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Water: The Epic Struggle for Wealth, Power, and Civilization Hardcover – January 5, 2010
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Top Customer Reviews
Solomon writes in an almost novel-like way through cavemen up to today and hints at some future trends as well. By using water as a combining thread throughout history, Solomon manages to make one civilization after another follow each other in a very logical, exciting and connected way.
Did you know that the first civilization to have flushing toilets started around 2700 BC in the Indus River Valley in India (Harappans)? Forget the decadent Romans. I was so flabbergasted and unbelieving that I had to Google it several times. Yup, it is true. So the USA got widely flushing toilets in the 18-1900s. Hmmmm, pretty cave Manish, aren't we?
"Water" is filled with fun bits of knowledge like this.
For suggestions for improvement, I would suggest adding a more detailed chapter on how water might affect us in the future. Sure, Solomon hints lightly that China and India are going into a near crisis mode as they run out of ground aquifers and river water as their glaciers melt. However, except for stating that the free market system in liberal democracies is shifting to better efficiency, he writes little of the USA's water future. Issues such as the Ogallala aquifer's future and its implications for the future USA and American river water, snow melt and huge reservoirs disappearing (which they are) seem to be lightly dealt with. Solomon ends on a seemingly very upbeat and perhaps blindly optimistic vision of the USA's water future while ignoring some very unsettled thoughts of some current US government hydrologists.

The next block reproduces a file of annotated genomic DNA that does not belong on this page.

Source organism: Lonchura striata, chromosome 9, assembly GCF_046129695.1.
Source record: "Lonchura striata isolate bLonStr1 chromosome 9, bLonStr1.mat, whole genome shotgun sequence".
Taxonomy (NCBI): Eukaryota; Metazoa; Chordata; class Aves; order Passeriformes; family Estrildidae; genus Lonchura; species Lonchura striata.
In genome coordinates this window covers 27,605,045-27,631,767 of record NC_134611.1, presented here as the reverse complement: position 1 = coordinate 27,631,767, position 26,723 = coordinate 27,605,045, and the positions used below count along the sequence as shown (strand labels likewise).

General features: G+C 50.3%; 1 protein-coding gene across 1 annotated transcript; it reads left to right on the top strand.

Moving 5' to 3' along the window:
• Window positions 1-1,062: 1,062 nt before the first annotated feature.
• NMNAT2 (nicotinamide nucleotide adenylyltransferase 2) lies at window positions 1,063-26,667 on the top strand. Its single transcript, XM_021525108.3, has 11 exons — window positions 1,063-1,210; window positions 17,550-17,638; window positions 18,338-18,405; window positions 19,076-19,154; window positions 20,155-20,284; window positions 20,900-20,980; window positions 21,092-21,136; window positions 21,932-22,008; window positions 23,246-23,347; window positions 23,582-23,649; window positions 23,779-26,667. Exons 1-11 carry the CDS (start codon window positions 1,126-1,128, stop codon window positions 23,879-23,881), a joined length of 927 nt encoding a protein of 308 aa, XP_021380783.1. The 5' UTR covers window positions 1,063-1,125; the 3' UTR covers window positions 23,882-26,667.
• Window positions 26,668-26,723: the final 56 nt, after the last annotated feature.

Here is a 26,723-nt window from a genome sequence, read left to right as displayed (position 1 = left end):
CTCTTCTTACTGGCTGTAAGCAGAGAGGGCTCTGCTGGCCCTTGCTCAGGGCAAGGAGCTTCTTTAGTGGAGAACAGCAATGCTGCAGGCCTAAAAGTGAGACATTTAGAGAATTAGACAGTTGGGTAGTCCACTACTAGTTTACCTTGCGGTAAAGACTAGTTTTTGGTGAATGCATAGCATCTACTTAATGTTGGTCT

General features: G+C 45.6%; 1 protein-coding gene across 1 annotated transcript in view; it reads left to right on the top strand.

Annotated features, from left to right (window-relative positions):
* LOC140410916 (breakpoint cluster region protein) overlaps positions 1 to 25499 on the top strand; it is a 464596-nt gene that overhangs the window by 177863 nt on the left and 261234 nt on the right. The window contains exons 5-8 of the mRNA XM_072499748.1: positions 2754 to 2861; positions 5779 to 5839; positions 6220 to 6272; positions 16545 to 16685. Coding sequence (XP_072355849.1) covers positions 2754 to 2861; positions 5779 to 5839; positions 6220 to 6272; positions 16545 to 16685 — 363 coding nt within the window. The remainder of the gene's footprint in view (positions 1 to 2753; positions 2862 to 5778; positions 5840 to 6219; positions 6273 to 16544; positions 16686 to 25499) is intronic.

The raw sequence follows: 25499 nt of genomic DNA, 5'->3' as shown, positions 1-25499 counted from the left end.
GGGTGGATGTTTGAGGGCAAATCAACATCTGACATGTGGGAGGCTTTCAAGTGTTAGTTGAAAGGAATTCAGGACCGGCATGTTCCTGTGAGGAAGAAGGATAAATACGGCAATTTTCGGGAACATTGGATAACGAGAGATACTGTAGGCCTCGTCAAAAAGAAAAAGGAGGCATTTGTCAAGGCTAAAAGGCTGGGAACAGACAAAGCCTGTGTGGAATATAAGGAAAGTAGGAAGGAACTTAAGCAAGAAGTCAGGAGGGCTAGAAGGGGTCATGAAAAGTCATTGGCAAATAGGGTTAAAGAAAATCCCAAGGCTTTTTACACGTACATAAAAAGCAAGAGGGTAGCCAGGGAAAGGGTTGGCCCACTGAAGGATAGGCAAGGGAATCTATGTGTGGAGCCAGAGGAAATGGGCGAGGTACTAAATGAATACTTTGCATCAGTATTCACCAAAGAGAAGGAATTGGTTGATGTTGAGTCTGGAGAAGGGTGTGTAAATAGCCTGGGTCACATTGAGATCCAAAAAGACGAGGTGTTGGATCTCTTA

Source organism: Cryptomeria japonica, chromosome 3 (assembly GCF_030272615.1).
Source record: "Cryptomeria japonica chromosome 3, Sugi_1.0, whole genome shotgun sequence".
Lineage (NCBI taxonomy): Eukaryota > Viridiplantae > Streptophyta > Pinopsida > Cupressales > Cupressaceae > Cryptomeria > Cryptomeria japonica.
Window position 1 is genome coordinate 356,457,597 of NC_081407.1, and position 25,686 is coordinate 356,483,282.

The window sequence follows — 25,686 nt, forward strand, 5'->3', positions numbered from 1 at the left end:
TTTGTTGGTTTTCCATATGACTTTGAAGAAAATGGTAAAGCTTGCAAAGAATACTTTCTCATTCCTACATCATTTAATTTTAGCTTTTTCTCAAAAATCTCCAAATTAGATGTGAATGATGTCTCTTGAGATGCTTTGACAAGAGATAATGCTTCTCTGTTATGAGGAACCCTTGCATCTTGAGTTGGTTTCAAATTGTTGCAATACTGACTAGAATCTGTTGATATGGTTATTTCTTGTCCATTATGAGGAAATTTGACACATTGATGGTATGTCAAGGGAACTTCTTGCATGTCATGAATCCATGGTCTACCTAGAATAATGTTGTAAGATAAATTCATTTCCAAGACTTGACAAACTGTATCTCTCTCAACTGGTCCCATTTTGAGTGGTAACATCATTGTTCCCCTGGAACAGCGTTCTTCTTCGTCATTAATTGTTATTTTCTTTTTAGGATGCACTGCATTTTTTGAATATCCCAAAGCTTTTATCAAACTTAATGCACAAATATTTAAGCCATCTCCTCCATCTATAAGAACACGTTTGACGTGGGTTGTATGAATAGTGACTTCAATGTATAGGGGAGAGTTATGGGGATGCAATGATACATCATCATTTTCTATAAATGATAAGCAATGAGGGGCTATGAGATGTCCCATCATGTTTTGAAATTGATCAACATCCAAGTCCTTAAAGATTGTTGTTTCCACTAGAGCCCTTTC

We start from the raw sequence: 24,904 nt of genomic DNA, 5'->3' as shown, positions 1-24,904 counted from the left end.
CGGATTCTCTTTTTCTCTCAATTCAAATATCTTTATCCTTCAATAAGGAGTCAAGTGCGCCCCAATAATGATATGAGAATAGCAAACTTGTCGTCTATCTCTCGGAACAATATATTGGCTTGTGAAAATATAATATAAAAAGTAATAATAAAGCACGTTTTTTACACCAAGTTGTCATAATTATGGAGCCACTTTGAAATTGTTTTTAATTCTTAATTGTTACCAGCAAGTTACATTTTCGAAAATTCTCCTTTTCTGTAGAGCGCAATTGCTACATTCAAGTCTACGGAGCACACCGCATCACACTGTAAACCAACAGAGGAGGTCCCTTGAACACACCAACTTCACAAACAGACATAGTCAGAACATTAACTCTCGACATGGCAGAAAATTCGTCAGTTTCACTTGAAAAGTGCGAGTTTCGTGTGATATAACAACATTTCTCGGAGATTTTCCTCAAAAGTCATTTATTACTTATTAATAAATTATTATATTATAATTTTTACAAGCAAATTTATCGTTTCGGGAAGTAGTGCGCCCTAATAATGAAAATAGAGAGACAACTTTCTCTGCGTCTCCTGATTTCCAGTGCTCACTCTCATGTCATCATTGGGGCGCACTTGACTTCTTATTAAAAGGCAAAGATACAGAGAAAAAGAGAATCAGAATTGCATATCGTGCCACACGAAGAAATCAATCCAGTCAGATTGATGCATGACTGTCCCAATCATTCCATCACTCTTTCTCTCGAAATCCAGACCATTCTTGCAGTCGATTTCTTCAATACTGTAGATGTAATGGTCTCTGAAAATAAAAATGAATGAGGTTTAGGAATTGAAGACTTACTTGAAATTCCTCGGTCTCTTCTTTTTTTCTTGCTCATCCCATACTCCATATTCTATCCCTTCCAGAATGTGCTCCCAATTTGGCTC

However, as a book describing civilization's past up till the present, it is in the class of Jared Diamond's classic "Collapse" and I highly recommend it. You will never be the same when you finish this book.
You don't have to be a history buff to enjoy sections of the book that explain how water played a key role in shaping past civilizations -- and that's a part of history that readers will rarely discover anywhere else. If I have any criticism, it's that this section isn't even longer. Solomon tells an important and fascinating story that will lead readers to think about tomorrow's challenges every time they turn on the tap.
Don't presume this is a depressing book. It isn't. You will learn a remarkable history, have stories to tell at the dinner table, and you will leave the experience with some concrete ideas on how to change the future of water.
[I sent a draft of this review to Steve, and he gave me quite a bit of informal feedback. I will be adding a summary of his responses in brackets below.]
Solomon tours the world, describing the role of water in civilizations past and present, and how their water management fits into his thesis, i.e., "societies that find the most innovative responses to the [modern water scarcity] crisis are most likely to come out as winners, while the others will fall behind" [p. 5].
This book is very helpful in helping us understand the similar and disparate ways that water has been used and managed across many cultures. I learned quite a bit about canals in England, the eastern US and China, for example.